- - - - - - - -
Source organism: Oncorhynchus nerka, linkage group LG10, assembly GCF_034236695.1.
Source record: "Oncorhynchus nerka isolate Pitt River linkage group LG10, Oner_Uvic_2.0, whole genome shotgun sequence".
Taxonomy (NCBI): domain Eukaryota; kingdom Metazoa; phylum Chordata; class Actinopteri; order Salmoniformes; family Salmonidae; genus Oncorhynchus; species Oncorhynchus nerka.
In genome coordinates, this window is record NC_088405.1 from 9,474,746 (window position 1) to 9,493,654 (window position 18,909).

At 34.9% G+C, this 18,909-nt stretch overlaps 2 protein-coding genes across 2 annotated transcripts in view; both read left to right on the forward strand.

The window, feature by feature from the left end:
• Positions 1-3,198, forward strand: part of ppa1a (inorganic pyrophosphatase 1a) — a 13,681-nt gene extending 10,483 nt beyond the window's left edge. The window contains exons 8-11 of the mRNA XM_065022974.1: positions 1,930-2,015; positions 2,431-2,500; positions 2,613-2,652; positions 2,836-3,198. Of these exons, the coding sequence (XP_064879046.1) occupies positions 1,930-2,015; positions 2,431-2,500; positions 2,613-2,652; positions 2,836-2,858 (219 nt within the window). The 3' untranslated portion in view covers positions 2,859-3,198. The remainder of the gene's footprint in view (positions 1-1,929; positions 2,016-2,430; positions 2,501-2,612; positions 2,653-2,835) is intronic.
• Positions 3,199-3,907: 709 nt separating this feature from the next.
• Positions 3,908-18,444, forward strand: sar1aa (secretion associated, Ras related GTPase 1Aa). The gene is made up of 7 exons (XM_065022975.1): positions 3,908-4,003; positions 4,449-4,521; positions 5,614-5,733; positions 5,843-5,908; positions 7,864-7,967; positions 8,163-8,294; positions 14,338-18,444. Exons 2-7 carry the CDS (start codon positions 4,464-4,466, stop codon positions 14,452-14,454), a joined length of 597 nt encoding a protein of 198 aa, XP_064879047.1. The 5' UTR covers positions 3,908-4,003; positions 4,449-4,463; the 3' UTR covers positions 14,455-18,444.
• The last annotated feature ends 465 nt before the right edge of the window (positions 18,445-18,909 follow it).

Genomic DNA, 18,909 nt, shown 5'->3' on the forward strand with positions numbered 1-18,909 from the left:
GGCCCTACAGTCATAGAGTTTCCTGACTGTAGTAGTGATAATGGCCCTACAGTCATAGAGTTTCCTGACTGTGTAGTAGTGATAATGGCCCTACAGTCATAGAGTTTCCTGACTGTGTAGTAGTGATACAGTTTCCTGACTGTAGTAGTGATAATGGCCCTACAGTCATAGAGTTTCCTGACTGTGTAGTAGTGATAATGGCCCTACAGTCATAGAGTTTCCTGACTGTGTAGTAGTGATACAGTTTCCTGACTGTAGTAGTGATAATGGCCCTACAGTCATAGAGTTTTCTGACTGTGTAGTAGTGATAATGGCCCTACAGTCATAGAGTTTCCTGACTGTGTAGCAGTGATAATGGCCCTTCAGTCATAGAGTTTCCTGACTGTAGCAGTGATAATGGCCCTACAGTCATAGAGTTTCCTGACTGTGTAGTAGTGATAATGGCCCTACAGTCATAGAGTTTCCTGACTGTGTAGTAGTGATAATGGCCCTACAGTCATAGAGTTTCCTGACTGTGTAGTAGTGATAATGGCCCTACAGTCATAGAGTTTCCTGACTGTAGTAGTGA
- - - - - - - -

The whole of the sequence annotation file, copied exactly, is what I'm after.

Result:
Source organism: Oncorhynchus nerka, linkage group LG10, assembly GCF_034236695.1.
Source record: "Oncorhynchus nerka isolate Pitt River linkage group LG10, Oner_Uvic_2.0, whole genome shotgun sequence".
Taxonomy (NCBI): domain Eukaryota; kingdom Metazoa; phylum Chordata; class Actinopteri; order Salmoniformes; family Salmonidae; genus Oncorhynchus; species Oncorhynchus nerka.
In genome coordinates, this window is record NC_088405.1 from 9,474,746 (window position 1) to 9,493,654 (window position 18,909).

At 34.9% G+C, this 18,909-nt stretch overlaps 2 protein-coding genes across 2 annotated transcripts in view; both read left to right on the forward strand.

The window, feature by feature from the left end:
• Positions 1-3,198, forward strand: part of ppa1a (inorganic pyrophosphatase 1a) — a 13,681-nt gene extending 10,483 nt beyond the window's left edge. The window contains exons 8-11 of the mRNA XM_065022974.1: positions 1,930-2,015; positions 2,431-2,500; positions 2,613-2,652; positions 2,836-3,198. Of these exons, the coding sequence (XP_064879046.1) occupies positions 1,930-2,015; positions 2,431-2,500; positions 2,613-2,652; positions 2,836-2,858 (219 nt within the window). The 3' untranslated portion in view covers positions 2,859-3,198. The remainder of the gene's footprint in view (positions 1-1,929; positions 2,016-2,430; positions 2,501-2,612; positions 2,653-2,835) is intronic.
• Positions 3,199-3,907: 709 nt separating this feature from the next.
• Positions 3,908-18,444, forward strand: sar1aa (secretion associated, Ras related GTPase 1Aa). The gene is made up of 7 exons (XM_065022975.1): positions 3,908-4,003; positions 4,449-4,521; positions 5,614-5,733; positions 5,843-5,908; positions 7,864-7,967; positions 8,163-8,294; positions 14,338-18,444. Exons 2-7 carry the CDS (start codon positions 4,464-4,466, stop codon positions 14,452-14,454), a joined length of 597 nt encoding a protein of 198 aa, XP_064879047.1. The 5' UTR covers positions 3,908-4,003; positions 4,449-4,463; the 3' UTR covers positions 14,455-18,444.
• The last annotated feature ends 465 nt before the right edge of the window (positions 18,445-18,909 follow it).

Genomic DNA, 18,909 nt, shown 5'->3' on the forward strand with positions numbered 1-18,909 from the left:
GGCCCTACAGTCATAGAGTTTCCTGACTGTAGTAGTGATAATGGCCCTACAGTCATAGAGTTTCCTGACTGTGTAGTAGTGATAATGGCCCTACAGTCATAGAGTTTCCTGACTGTGTAGTAGTGATACAGTTTCCTGACTGTAGTAGTGATAATGGCCCTACAGTCATAGAGTTTCCTGACTGTGTAGTAGTGATAATGGCCCTACAGTCATAGAGTTTCCTGACTGTGTAGTAGTGATACAGTTTCCTGACTGTAGTAGTGATAATGGCCCTACAGTCATAGAGTTTTCTGACTGTGTAGTAGTGATAATGGCCCTACAGTCATAGAGTTTCCTGACTGTGTAGCAGTGATAATGGCCCTTCAGTCATAGAGTTTCCTGACTGTAGCAGTGATAATGGCCCTACAGTCATAGAGTTTCCTGACTGTGTAGTAGTGATAATGGCCCTACAGTCATAGAGTTTCCTGACTGTGTAGTAGTGATAATGGCCCTACAGTCATAGAGTTTCCTGACTGTGTAGTAGTGATAATGGCCCTACAGTCATAGAGTTTCCTGACTGTAGTAGTGA